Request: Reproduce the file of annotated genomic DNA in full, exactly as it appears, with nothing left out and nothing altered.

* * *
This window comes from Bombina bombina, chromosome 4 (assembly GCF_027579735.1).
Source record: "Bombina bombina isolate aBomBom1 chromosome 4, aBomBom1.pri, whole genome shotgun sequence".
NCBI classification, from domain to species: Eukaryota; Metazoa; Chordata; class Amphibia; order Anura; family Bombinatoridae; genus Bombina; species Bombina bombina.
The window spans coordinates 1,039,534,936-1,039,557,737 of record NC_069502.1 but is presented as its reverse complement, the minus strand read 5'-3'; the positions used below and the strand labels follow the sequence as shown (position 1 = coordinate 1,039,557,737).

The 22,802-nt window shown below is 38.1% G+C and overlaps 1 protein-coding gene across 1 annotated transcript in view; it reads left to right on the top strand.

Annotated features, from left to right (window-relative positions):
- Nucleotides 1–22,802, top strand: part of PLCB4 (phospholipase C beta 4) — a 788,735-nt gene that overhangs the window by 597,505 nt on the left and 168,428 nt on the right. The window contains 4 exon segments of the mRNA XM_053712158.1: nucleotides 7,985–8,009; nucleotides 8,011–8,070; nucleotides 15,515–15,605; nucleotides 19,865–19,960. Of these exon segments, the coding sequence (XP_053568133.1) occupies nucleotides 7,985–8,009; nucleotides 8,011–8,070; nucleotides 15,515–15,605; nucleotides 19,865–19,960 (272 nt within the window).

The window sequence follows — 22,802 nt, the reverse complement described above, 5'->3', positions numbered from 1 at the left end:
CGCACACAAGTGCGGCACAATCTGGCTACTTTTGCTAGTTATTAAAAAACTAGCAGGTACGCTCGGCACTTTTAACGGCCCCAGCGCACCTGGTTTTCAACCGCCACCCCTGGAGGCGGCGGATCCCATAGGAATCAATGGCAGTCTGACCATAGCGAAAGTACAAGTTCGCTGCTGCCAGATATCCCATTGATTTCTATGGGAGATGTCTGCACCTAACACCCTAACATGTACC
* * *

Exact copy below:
This window comes from Bombina bombina, chromosome 4 (assembly GCF_027579735.1).
Source record: "Bombina bombina isolate aBomBom1 chromosome 4, aBomBom1.pri, whole genome shotgun sequence".
NCBI classification, from domain to species: Eukaryota; Metazoa; Chordata; class Amphibia; order Anura; family Bombinatoridae; genus Bombina; species Bombina bombina.
The window spans coordinates 1,039,534,936-1,039,557,737 of record NC_069502.1 but is presented as its reverse complement, the minus strand read 5'-3'; the positions used below and the strand labels follow the sequence as shown (position 1 = coordinate 1,039,557,737).

The 22,802-nt window shown below is 38.1% G+C and overlaps 1 protein-coding gene across 1 annotated transcript in view; it reads left to right on the top strand.

Annotated features, from left to right (window-relative positions):
- Nucleotides 1–22,802, top strand: part of PLCB4 (phospholipase C beta 4) — a 788,735-nt gene that overhangs the window by 597,505 nt on the left and 168,428 nt on the right. The window contains 4 exon segments of the mRNA XM_053712158.1: nucleotides 7,985–8,009; nucleotides 8,011–8,070; nucleotides 15,515–15,605; nucleotides 19,865–19,960. Of these exon segments, the coding sequence (XP_053568133.1) occupies nucleotides 7,985–8,009; nucleotides 8,011–8,070; nucleotides 15,515–15,605; nucleotides 19,865–19,960 (272 nt within the window).

The window sequence follows — 22,802 nt, the reverse complement described above, 5'->3', positions numbered from 1 at the left end:
CGCACACAAGTGCGGCACAATCTGGCTACTTTTGCTAGTTATTAAAAAACTAGCAGGTACGCTCGGCACTTTTAACGGCCCCAGCGCACCTGGTTTTCAACCGCCACCCCTGGAGGCGGCGGATCCCATAGGAATCAATGGCAGTCTGACCATAGCGAAAGTACAAGTTCGCTGCTGCCAGATATCCCATTGATTTCTATGGGAGATGTCTGCACCTAACACCCTAACATGTACC